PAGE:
ASHLAND -- Educators are constantly seeking new and innovative methods to teach traditional subjects or searching for new methodology that better prepares students for the future.
Hanover County School Board members learned last week how two programs in Hanover County Public Schools are utilizing creative and non-traditional methods to teach English and mathematics.
Some Geometry/Algebra students at Patrick Henry High School are exposed to new ways of thinking regarding problem-solving and some changes in the classroom that might buck some “old school” thinking.
Mathematics curriculum specialist Ian Shenk outlined a program called Mathematics Workshop. “In short, the mathematics workshop model takes an innovative approach to the traditional math sequence,” he said.
Instead of a teacher beginning class by solving problems or a lecture, students are presented with problems that require creative thinking and problem-solving skills.
“Unlike traditional classrooms where teachers do most of the math, the workshop model allows for students to be the ones actually doing the math,” Shenk said.
“They talk with each other, work collaboratively, and have choice about the activities that they are going to complete,” he added.
The model emphasizes collaboration, communication, creative problem-solving and critical thinking.
Mathematics isn’t the only subject utilizing innovative methods to better prepare students for the workplace.
Justin Roerink, principal of the Hanover Center for Trades and Technology, said a new class called English for the Workplace is designed to provide students with real-life writing and communication skills.
This class prepares students for real-life communication in the workplace or other professional settings.
“Workplace Readiness English has also worked on interpersonal skills such as handshaking, eye contact and posture and body language for professional settings, and currently we are working on phone and email etiquette,” said Tami Slater, English curriculum specialist.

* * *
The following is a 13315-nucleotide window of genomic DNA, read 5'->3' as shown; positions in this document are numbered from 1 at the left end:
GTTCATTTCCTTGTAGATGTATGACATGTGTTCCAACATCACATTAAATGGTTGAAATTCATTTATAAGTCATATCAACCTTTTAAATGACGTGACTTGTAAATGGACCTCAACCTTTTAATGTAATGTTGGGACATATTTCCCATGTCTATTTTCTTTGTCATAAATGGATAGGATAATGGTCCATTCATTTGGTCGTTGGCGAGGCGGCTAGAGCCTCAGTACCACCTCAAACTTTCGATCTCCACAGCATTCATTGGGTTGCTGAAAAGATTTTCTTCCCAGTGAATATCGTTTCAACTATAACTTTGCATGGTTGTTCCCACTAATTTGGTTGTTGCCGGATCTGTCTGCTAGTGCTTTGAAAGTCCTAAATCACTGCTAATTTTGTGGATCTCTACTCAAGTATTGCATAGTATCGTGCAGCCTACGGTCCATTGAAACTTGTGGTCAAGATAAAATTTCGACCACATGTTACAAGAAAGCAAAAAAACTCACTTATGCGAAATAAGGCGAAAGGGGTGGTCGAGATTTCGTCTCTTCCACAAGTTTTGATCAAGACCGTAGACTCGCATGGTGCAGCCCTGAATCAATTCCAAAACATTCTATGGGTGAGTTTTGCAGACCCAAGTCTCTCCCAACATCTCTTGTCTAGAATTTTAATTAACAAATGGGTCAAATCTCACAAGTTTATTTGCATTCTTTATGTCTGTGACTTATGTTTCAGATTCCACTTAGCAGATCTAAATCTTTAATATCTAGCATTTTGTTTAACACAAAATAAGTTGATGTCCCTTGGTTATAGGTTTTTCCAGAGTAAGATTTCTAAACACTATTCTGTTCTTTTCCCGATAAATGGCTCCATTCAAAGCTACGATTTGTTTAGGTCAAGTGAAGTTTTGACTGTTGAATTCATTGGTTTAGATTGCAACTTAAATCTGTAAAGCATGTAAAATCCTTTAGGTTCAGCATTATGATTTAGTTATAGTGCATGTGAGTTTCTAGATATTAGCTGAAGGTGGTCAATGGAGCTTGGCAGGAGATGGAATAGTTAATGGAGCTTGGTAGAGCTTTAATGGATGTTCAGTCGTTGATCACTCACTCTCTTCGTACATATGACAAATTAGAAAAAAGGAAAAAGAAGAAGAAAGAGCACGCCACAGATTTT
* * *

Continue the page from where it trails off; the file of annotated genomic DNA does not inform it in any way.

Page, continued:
“While our focus is on Workplace English, we are not ignoring the Standards of Learning,” Slater said. “Students are reading and writing every day.”
Roerink said the new English class is receiving rave reviews from students who enroll.
“All of our course content is important and understandable. It prepares us better than any other class I’ve been in before,” one student said of the class.
Another commented, “I would recommend this course because it really helped with preparing me for the workforce and everyone needs those skills.”
School board member John Axselle applauded the efforts and said his real-life experience confirms the need for better communication skills in the workplace.
He said some companies are providing employees with classes that assist in interpersonal communication or how to talk to other people.
Axselle said the dependence on personal devices and an online presence might have contributed to the problem.
“One of the things that concerns me about that is that you lose that interaction with people that I think is a very vital part of life: teamwork, collaboration and other things,” Axselle said.
Superintendent Michael Gill said the two classes highlighted in the presentation are only a sampling of innovative education taking place in county schools.
“This only represented two items … but I think it is representative of the innovation that is going on throughout the division,” Gill said. “It’s easy to say we want innovation, but it takes visionary leadership from our leaders, from or building administrators, from our Central Office specialists -- and I think that has been demonstrated here this evening.”
In other matters, a budget workshop is scheduled for 7 p.m. on Tuesday Jan. 22, the Central Office.
The school board will officially consider the proposed budget for adoption at its Feb. 12 meeting.